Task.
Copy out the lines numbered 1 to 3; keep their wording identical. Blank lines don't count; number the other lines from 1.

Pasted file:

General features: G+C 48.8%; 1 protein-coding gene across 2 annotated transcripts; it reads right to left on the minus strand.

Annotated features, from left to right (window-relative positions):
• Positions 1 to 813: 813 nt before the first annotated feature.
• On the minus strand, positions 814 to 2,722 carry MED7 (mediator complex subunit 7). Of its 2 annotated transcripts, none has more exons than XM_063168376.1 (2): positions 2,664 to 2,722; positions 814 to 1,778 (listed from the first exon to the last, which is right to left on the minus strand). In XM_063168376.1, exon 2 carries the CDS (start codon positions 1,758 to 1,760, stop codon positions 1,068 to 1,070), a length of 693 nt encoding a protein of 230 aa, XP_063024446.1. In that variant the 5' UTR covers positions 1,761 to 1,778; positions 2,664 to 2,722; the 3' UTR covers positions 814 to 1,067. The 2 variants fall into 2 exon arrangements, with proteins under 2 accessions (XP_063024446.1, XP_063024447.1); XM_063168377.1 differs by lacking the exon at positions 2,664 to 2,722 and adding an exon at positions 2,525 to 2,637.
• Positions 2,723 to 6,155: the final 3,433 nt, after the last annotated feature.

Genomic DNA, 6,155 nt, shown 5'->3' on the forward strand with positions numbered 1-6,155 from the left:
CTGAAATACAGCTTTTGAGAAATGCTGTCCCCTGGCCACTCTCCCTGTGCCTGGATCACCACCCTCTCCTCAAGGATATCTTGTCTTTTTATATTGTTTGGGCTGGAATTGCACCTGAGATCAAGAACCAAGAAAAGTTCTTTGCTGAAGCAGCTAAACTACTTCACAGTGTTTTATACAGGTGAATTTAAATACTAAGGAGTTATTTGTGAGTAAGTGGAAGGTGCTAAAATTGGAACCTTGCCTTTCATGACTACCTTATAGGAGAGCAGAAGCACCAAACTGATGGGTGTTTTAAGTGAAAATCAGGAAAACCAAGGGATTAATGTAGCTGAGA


General features: G+C 48.8%; 1 protein-coding gene across 2 annotated transcripts; it reads right to left on the minus strand.

Annotated features, from left to right (window-relative positions):
• Positions 1 to 813: 813 nt before the first annotated feature.